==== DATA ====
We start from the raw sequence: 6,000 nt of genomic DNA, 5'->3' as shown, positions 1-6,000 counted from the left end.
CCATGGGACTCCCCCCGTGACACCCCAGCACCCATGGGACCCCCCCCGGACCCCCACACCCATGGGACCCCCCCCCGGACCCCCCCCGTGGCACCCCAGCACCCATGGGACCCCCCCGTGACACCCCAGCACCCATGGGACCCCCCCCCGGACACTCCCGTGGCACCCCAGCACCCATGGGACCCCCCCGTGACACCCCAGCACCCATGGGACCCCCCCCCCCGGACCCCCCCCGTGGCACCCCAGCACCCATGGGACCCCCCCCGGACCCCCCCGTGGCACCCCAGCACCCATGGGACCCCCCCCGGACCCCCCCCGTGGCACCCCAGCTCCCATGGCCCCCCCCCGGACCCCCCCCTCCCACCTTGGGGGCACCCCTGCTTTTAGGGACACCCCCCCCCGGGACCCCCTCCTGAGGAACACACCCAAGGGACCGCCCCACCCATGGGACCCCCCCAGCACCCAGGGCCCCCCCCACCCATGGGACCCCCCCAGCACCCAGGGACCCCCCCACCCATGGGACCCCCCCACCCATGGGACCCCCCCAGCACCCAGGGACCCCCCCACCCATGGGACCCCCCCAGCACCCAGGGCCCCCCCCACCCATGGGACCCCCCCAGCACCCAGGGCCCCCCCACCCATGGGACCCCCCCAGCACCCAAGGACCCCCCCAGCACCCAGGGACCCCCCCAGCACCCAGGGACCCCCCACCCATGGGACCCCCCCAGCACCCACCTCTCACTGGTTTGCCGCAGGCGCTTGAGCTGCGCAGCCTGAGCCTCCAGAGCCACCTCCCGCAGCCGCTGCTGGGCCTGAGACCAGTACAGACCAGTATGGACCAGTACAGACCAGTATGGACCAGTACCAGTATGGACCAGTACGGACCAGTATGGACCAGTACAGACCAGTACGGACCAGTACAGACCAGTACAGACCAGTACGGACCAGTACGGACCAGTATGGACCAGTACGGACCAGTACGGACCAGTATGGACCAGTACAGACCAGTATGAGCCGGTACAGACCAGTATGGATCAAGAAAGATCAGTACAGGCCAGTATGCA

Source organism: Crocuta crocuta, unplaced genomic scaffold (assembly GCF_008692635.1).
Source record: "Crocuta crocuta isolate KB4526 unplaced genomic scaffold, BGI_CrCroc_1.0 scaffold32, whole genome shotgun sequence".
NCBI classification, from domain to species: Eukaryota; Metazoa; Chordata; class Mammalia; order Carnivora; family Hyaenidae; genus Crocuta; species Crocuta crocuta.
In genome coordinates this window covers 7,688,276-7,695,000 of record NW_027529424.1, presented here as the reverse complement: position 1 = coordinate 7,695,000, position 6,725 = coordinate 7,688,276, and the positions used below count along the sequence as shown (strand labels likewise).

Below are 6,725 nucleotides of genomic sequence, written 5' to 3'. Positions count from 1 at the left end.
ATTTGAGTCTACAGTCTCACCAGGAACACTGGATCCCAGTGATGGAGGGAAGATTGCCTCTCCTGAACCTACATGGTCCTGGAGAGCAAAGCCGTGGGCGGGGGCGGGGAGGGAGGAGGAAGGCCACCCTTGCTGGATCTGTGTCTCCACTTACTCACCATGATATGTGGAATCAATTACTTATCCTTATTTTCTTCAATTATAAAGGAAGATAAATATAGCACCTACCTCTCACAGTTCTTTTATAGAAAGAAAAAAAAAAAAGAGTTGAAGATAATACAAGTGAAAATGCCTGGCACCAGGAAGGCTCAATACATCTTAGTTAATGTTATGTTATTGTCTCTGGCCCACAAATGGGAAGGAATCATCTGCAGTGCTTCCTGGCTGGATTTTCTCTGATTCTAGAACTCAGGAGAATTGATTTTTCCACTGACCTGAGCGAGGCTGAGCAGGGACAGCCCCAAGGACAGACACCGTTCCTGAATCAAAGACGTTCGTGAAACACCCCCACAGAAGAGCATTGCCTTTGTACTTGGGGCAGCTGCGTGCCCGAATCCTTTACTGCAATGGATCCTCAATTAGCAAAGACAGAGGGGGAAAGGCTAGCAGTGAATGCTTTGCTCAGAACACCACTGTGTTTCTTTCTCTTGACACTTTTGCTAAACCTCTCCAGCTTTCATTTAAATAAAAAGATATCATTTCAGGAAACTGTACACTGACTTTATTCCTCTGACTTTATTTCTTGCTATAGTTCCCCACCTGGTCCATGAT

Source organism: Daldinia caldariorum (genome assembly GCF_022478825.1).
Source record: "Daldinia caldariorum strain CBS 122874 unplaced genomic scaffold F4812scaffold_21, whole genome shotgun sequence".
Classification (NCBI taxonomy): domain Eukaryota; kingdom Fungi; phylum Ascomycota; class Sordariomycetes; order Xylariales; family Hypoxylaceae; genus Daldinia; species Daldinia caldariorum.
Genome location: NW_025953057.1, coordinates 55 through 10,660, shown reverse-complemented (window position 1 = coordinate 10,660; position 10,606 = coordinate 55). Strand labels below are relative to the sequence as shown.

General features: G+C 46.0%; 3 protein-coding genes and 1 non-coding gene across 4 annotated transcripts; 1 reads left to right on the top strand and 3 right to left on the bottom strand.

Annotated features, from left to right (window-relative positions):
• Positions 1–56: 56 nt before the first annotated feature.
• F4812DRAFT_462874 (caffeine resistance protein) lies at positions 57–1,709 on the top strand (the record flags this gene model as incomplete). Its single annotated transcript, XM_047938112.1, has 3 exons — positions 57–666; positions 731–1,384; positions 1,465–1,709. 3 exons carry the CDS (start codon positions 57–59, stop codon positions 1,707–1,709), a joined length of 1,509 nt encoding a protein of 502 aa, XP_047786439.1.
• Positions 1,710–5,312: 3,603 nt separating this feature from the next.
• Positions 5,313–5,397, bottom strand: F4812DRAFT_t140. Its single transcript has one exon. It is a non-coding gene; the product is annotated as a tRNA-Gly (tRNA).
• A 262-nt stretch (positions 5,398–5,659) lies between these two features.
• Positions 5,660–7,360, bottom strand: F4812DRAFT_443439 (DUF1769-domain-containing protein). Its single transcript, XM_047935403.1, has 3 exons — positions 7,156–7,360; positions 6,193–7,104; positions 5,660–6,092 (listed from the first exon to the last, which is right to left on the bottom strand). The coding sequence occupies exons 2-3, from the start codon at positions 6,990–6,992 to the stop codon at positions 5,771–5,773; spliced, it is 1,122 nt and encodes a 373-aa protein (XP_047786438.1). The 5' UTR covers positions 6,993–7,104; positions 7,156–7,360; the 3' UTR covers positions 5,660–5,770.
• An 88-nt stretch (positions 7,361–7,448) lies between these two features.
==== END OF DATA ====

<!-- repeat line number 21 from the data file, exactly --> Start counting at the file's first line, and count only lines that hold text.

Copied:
• An 88-nt stretch (positions 7,361–7,448) lies between these two features.